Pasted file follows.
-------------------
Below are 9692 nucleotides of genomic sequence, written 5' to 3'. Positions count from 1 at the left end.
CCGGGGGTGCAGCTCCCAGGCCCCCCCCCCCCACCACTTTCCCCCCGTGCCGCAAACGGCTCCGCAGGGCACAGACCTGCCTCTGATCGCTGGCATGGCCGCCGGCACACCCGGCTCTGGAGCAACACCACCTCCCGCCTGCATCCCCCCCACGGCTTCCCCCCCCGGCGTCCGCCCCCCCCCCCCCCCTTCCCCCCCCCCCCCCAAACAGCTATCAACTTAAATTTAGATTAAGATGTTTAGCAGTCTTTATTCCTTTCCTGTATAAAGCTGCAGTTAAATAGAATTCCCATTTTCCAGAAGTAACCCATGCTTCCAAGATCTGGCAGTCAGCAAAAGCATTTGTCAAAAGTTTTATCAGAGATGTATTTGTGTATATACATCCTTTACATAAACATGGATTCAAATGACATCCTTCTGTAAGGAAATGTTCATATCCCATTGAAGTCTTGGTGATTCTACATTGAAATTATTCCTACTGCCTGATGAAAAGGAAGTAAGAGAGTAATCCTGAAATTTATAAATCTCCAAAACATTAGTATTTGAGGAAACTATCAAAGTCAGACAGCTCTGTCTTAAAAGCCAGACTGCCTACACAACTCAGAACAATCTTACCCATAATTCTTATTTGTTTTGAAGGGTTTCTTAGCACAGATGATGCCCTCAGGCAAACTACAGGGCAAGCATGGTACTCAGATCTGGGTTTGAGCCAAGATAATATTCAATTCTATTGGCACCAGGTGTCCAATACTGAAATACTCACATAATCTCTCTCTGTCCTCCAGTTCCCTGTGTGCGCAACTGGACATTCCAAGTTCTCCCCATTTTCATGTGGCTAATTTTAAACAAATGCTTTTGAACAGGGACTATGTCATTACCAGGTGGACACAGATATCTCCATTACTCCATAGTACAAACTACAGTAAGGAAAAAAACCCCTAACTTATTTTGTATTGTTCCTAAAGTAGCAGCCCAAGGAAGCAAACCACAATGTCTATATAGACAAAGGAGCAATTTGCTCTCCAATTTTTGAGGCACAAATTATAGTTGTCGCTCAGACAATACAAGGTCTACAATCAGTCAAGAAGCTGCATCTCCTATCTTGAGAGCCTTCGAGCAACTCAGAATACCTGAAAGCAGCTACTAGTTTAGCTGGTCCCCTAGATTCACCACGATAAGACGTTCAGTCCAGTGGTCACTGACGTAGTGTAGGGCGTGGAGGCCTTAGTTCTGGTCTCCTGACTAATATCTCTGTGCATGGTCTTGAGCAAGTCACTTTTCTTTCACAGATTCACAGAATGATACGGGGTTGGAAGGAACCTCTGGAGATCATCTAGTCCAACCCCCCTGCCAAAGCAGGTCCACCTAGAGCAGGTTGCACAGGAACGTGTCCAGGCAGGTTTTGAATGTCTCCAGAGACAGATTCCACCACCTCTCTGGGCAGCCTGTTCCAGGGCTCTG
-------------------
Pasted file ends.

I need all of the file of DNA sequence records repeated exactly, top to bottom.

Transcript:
Below are 9692 nucleotides of genomic sequence, written 5' to 3'. Positions count from 1 at the left end.
CCGGGGGTGCAGCTCCCAGGCCCCCCCCCCCCACCACTTTCCCCCCGTGCCGCAAACGGCTCCGCAGGGCACAGACCTGCCTCTGATCGCTGGCATGGCCGCCGGCACACCCGGCTCTGGAGCAACACCACCTCCCGCCTGCATCCCCCCCACGGCTTCCCCCCCCGGCGTCCGCCCCCCCCCCCCCCCTTCCCCCCCCCCCCCCAAACAGCTATCAACTTAAATTTAGATTAAGATGTTTAGCAGTCTTTATTCCTTTCCTGTATAAAGCTGCAGTTAAATAGAATTCCCATTTTCCAGAAGTAACCCATGCTTCCAAGATCTGGCAGTCAGCAAAAGCATTTGTCAAAAGTTTTATCAGAGATGTATTTGTGTATATACATCCTTTACATAAACATGGATTCAAATGACATCCTTCTGTAAGGAAATGTTCATATCCCATTGAAGTCTTGGTGATTCTACATTGAAATTATTCCTACTGCCTGATGAAAAGGAAGTAAGAGAGTAATCCTGAAATTTATAAATCTCCAAAACATTAGTATTTGAGGAAACTATCAAAGTCAGACAGCTCTGTCTTAAAAGCCAGACTGCCTACACAACTCAGAACAATCTTACCCATAATTCTTATTTGTTTTGAAGGGTTTCTTAGCACAGATGATGCCCTCAGGCAAACTACAGGGCAAGCATGGTACTCAGATCTGGGTTTGAGCCAAGATAATATTCAATTCTATTGGCACCAGGTGTCCAATACTGAAATACTCACATAATCTCTCTCTGTCCTCCAGTTCCCTGTGTGCGCAACTGGACATTCCAAGTTCTCCCCATTTTCATGTGGCTAATTTTAAACAAATGCTTTTGAACAGGGACTATGTCATTACCAGGTGGACACAGATATCTCCATTACTCCATAGTACAAACTACAGTAAGGAAAAAAACCCCTAACTTATTTTGTATTGTTCCTAAAGTAGCAGCCCAAGGAAGCAAACCACAATGTCTATATAGACAAAGGAGCAATTTGCTCTCCAATTTTTGAGGCACAAATTATAGTTGTCGCTCAGACAATACAAGGTCTACAATCAGTCAAGAAGCTGCATCTCCTATCTTGAGAGCCTTCGAGCAACTCAGAATACCTGAAAGCAGCTACTAGTTTAGCTGGTCCCCTAGATTCACCACGATAAGACGTTCAGTCCAGTGGTCACTGACGTAGTGTAGGGCGTGGAGGCCTTAGTTCTGGTCTCCTGACTAATATCTCTGTGCATGGTCTTGAGCAAGTCACTTTTCTTTCACAGATTCACAGAATGATACGGGGTTGGAAGGAACCTCTGGAGATCATCTAGTCCAACCCCCCTGCCAAAGCAGGTCCACCTAGAGCAGGTTGCACAGGAACGTGTCCAGGCAGGTTTTGAATGTCTCCAGAGACAGATTCCACCACCTCTCTGGGCAGCCTGTTCCAGGGCTCTG